Unusual slow-burning quakes that silently unfold deep beneath New Zealand could allow scientists to better understand the violent, quick-fire shakes that Kiwis know much better.
Tracking what are called slow-slip earthquakes – known to shift faults over days or months without any perceptible shifts in the earth - has only been made possible with recent advances in GPS technology.
These events play out when faults grind incredibly slowly against each other, like an earthquake in slow motion.
Over the course of weeks, one might release the same amount of energy as a typical big quake like the 7.1 event that shook Canterbury in 2010.
Because they occur deep in the earth and release energy so slowly, they're marked by very little deformation at the surface, even though they might affect an area of thousands of square kilometres.
In the two decades since their discovery, they've only been observed in a handful of places, including Japan, Mexico, the north-west coast of the US – and here.
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Scientists have watched them play out every one to two years near Gisborne, at a relatively shallow depth beneath the seabed, and usually driving a spate of localised quake activity.
The most recent one, which was considered among the biggest on record and lasted for weeks, triggered a swarm of East Coast quakes - among them a magnitude 5.1 jolt that struck near Mahia in May.
'A clearer picture'
In a study just published in major journal Nature, a team of US scientists have discovered intriguing similarities between slow-slip earthquakes and normal ones – with potentially big implications.
Caltech geoscientist Professor Jean-Philippe Avouac said there had been much uncertainty surrounding slow-slip events.
"You can't study them using traditional seismological techniques because the signal they create is too faint and gets lost in the noise from human activities as well as from natural geological processes like ocean waves, rivers, and winds."
But his team has managed to get a clearer picture of slow-slip events along Washington state's Cascadia Subduction Zone - where the North American tectonic plate slides southwest over the Pacific Ocean plate - using a network of 352 GPS stations.
By analysing a decade of data, they were able to catalogue more than 40 slow-slip events of varied sizes, and then characterise their features more precisely.
One key finding was that slow-slip events obey the same "scaling" laws as regular earthquakes.
These laws described the "moment" of a slip event on a fault - which quantified the elastic energy released by slip on a fault - as a function of the duration of slip.
In practical terms, that meant that a big slip across a broad area yielded a long-lasting earthquake.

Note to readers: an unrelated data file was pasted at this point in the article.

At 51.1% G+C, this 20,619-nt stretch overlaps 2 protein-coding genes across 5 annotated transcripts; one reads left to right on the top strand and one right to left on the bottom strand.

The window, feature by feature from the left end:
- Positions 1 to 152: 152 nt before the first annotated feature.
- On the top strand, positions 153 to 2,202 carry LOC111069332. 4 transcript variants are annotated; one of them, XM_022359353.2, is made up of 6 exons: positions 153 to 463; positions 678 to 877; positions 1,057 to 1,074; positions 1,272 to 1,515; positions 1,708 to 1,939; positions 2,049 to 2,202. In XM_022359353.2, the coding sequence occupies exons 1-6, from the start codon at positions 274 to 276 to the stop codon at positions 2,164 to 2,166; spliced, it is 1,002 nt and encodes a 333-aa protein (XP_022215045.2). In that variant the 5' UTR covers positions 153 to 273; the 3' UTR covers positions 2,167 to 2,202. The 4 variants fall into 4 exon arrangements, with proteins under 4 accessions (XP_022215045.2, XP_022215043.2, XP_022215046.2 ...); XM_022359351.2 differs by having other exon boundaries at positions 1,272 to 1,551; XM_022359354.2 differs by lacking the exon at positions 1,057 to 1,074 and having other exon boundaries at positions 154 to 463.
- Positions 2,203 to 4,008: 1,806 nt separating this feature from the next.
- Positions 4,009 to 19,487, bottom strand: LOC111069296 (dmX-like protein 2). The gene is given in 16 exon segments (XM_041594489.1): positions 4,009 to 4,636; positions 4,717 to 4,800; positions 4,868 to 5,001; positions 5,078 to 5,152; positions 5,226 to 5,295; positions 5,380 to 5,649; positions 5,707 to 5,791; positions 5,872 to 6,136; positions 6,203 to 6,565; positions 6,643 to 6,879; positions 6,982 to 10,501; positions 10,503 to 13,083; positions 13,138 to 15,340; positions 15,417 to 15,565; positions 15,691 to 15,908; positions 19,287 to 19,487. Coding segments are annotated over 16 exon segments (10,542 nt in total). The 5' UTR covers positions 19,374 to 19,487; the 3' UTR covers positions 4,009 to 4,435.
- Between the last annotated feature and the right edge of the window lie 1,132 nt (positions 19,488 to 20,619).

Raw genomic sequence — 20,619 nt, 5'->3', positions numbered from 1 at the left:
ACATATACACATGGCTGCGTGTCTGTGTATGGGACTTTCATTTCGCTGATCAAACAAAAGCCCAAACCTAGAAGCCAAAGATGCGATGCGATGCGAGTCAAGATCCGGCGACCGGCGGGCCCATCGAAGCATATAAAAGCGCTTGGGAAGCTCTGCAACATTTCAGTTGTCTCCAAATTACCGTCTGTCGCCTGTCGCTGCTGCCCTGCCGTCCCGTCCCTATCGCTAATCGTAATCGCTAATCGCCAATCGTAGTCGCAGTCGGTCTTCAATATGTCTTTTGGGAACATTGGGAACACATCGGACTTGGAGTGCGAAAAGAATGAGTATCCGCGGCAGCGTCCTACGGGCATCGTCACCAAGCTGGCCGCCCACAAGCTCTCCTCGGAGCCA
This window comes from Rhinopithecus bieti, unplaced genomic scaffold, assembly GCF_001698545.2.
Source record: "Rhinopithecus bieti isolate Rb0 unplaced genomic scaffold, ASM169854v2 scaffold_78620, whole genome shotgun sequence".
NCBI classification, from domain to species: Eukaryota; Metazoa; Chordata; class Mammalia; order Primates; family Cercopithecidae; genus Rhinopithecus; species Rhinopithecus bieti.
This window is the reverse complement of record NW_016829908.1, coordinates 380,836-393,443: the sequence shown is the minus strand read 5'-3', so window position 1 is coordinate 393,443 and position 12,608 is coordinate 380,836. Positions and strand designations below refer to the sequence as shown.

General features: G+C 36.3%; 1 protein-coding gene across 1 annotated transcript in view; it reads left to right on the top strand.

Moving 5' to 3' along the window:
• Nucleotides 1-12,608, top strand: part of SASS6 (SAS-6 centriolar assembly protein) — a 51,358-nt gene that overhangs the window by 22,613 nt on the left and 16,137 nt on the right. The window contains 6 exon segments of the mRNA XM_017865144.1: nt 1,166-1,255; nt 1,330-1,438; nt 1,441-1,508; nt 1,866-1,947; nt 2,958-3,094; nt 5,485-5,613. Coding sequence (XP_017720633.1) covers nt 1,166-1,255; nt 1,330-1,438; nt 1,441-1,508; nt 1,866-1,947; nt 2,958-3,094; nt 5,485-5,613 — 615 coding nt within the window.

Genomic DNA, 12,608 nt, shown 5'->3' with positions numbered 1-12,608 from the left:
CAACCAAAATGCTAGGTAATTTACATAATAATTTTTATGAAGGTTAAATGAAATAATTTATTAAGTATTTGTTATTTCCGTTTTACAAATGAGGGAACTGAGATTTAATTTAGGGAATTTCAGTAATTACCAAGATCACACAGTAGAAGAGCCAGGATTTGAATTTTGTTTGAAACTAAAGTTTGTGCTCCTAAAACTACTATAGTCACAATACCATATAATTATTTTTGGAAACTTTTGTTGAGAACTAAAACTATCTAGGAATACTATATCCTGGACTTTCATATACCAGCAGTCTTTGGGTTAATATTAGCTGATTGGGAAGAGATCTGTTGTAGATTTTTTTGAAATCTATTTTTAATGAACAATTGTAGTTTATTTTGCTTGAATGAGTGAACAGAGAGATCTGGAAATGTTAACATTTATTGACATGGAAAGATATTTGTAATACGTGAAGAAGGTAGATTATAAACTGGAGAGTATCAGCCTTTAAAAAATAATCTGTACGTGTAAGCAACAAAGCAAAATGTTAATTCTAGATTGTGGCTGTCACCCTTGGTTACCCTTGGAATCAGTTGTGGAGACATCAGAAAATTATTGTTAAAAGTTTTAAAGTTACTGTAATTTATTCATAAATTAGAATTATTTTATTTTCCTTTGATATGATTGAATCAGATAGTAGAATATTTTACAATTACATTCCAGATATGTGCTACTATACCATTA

It had long been known that the moment of an earthquake was proportional to the amount of time the earthquake lasted.
In 2007, a team from the University of Tokyo and Stanford suggested that slow-slip events appeared to be different, with the moment seemingly directly proportional to time.
But now, the US scientists believed magnitudes of slow-slip events also were proportional to their duration, just like regular earthquakes.
Since these events behaved similarly to regular earthquakes, studying them could shed light on their more destructive cousins, Avouac said.
While a traditional magnitude 7.0 earthquake might only occur along a fault every couple of hundred years, a slow-slip event of that magnitude can reoccur along the same fault every year or two.
"If we study a fault for a dozen years, we might see 10 of these events," he said.
"That lets us test models of the seismic cycle, learning how different segments of a fault interact with one another.
"It gives us a clearer picture of how energy builds up and is released with time along a major fault."
Such information could offer more insight into earthquake mechanics and the physics governing their timing and magnitude.
GNS Science geoscientist Dr Laura Wallace said as the study was focused on one location, the model would need to be applied to other areas to fully test it.
"If correct, it really does highlight a greater similarity between earthquakes and slow slip events than what we previously thought," she said.
"And that opens the door to using slow-slip events themselves to understand earthquake rupture processes."
NZ's slow slip quakes
The new findings come as Wallace and an international team of scientists aboard Niwa research vessel Tangaroa set out for the North Island's East Coast to collect instruments placed along New Zealand's own offshore plate boundary.
For a year along the Hikurangi Subduction Zone - where the Pacific plate dives under the Australian plate to create our largest, most active and potentially most threatening fault – the instruments have been continuously tracking movement in the seafloor.
Some of them have recorded pressure at the seafloor due to the overlying ocean, and were sensitive to even just a centimetre of movement that came during quakes or slow-slip events.
"Lots of small earthquakes also occurred during the 2019 slow-slip event, so the data from the seismometers will be very exciting," said Victoria University PhD student Katherine Woods, who will be working with the data for her PhD studies.
Scientists onboard will also be using high-tech equipment to measure the position of seafloor transponders – also at a centimetre level - to track the horizontal movement of the seafloor over time, due to tectonic activity along the subduction zone.
Although there have been cases of slow slip events preceding big quakes – like Tohoku in Japan in 2011 – such instances were rare, so scientists say they shouldn't be seen as warning signals.